Sanofi CEO: Thanks to Genzyme, investors take us seriously

Sanofi CEO Chris Viehbacher

No buyer's remorse for Sanofi ($SNY) CEO Chris Viehbacher. Acquiring Genzyme for $20.1 billion in 2011 has paid off handsomely, Viehbacher told the Boston Globe in an interview--and not only in terms of drug sales and new regulatory approvals.

True, Genzyme came with some pricey, successful rare-disease drugs, including the Fabry disease treatment Fabrazyme and the Gaucher disease therapy Cerezyme. Genzyme's products have been growing ever since the buyout, adding a measure of brightness to Sanofi's dim pharma sales picture. For the first half of 2013, Genzyme products delivered a bit more than €1 billion (about $1.35 billion), a 22% increase year-over-year. Overall, net sales were down almost 10% for the second quarter.

As for the pipeline products Genzyme brought along, three have won regulatory approval in recent months: the multiple sclerosis pill Aubagio, approved by the FDA in October 2012; Kynamro, a treatment for homozygous familial hypercholesterolemia, FDA-approved in January; and Lemtrada, cleared for sale in Europe earlier this week, but still awaiting an FDA nod.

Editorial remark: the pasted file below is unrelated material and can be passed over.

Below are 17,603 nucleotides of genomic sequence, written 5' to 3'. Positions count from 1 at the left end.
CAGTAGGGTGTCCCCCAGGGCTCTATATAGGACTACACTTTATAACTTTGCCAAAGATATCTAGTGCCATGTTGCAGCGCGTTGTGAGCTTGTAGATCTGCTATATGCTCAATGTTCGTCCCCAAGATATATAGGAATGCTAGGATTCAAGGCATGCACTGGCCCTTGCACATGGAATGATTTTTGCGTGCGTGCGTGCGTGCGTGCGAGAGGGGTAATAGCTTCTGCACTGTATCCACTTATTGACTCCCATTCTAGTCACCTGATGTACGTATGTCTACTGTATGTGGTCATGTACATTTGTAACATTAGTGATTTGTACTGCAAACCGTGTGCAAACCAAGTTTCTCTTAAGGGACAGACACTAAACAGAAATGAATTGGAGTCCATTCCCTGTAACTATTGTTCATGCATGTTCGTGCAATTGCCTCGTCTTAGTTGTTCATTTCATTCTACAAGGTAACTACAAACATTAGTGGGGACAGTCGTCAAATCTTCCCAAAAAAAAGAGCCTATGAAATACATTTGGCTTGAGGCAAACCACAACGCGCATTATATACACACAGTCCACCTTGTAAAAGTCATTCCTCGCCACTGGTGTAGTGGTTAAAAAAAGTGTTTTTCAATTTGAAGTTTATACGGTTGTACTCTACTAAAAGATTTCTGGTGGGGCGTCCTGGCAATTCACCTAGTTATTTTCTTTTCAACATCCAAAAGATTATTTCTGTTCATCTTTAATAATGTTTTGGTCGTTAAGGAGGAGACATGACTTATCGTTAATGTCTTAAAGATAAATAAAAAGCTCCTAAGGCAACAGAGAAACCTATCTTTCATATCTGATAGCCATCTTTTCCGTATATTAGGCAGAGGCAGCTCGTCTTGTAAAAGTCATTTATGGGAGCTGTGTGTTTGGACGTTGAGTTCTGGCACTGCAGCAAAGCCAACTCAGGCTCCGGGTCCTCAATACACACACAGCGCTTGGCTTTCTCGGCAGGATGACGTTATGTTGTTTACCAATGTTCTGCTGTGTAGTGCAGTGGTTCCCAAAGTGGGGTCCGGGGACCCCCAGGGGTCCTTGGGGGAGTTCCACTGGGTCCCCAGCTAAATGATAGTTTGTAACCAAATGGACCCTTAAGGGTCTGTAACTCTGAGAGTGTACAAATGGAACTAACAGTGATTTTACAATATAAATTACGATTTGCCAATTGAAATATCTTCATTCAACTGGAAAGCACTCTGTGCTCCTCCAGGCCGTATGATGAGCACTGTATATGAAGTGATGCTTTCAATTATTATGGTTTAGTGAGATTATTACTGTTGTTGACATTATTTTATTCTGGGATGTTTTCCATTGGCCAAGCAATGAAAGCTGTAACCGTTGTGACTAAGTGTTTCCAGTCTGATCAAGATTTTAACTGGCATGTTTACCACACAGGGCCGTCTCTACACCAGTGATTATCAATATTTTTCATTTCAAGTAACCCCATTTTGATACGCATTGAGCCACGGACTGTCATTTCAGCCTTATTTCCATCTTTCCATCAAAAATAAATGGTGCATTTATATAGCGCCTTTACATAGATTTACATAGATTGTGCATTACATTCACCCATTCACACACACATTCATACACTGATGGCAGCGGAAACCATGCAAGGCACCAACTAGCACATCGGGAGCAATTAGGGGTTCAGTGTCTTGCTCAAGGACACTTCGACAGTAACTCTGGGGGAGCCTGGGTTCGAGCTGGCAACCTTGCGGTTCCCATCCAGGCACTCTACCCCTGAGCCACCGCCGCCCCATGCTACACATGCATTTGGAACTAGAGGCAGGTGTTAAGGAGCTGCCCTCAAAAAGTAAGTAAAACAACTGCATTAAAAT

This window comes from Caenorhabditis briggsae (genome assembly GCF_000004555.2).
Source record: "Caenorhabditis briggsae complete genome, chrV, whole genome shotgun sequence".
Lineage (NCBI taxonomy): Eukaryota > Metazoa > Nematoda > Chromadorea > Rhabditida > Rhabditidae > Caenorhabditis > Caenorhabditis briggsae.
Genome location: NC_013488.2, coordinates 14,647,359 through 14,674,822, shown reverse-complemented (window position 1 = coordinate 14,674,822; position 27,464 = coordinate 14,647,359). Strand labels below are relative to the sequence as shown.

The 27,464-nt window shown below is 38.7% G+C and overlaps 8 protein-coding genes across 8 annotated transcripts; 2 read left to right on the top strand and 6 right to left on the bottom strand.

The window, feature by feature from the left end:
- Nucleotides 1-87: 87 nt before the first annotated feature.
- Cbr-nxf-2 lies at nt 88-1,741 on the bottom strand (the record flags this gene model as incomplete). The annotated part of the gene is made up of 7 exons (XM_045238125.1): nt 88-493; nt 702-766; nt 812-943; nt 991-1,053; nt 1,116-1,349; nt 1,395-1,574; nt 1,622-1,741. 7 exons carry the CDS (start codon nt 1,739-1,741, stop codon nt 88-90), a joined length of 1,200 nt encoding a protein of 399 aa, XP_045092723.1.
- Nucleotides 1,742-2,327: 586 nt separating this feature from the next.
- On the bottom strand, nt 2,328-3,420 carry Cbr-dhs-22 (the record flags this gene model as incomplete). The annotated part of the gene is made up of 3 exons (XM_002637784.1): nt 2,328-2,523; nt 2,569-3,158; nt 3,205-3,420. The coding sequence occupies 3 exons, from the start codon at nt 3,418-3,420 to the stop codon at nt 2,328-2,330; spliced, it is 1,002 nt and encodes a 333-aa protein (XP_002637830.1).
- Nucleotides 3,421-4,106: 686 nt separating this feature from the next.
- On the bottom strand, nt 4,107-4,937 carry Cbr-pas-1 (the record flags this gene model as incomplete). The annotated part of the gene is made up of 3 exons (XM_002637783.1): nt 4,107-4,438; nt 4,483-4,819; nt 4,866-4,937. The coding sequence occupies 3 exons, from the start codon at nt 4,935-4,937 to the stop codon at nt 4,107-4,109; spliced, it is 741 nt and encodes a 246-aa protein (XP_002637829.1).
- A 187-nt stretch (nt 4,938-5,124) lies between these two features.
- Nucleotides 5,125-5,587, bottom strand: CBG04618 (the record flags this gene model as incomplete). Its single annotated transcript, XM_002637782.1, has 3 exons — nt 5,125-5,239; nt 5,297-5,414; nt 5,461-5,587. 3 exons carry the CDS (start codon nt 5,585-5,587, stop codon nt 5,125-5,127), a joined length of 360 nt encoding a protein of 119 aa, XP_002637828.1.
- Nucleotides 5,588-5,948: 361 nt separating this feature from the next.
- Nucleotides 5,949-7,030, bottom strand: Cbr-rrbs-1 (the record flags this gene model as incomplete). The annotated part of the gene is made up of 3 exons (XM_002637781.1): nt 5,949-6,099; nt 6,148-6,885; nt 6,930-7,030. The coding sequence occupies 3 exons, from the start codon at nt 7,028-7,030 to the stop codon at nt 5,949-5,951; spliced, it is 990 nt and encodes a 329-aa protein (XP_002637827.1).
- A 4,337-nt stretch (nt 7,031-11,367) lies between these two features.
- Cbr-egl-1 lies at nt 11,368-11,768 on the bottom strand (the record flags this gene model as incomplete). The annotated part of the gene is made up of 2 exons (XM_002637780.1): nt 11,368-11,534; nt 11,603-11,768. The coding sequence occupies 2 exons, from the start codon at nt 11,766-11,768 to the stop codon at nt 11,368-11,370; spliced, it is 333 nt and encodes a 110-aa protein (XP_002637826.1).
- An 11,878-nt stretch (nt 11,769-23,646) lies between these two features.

What Viehbacher highlights in his Globe interview is something a bit more slippery. "Once we had Genzyme, that changed investor perception about Sanofi," Viehbacher told the newspaper. "It significantly increased the visibility of Sanofi in the United States. It signaled that Sanofi was a company that was serious about biotechnology and research and development."

Viehbacher attached some numbers to that shift in perception; Sanofi's share price has grown by more than 50% since the buyout. The Globe calculates a $40 billion increase in market value.

What may be most important in the long run, for Sanofi's shares and bottom line, may be another shift. As Viehbacher's confidence in Genzyme's research prowess has grown, the center of gravity in Sanofi's R&D operations has moved to Cambridge, MA, from France. The company has been laying off French workers and consolidating R&D there, while building up in Cambridge.

Indeed, Viehbacher's remarks came as he was preparing to cut the ribbon today on a new cancer research hub. And, he noted, the company is allying itself with smaller biotechs in the area to further improve its R&D prospects, so its U.S. presence goes beyond its own walls. "When you look at a company's ecosystem," he told the Globe. "I'm not sure you can measure it just in square feet and head count."

- read the Globe story

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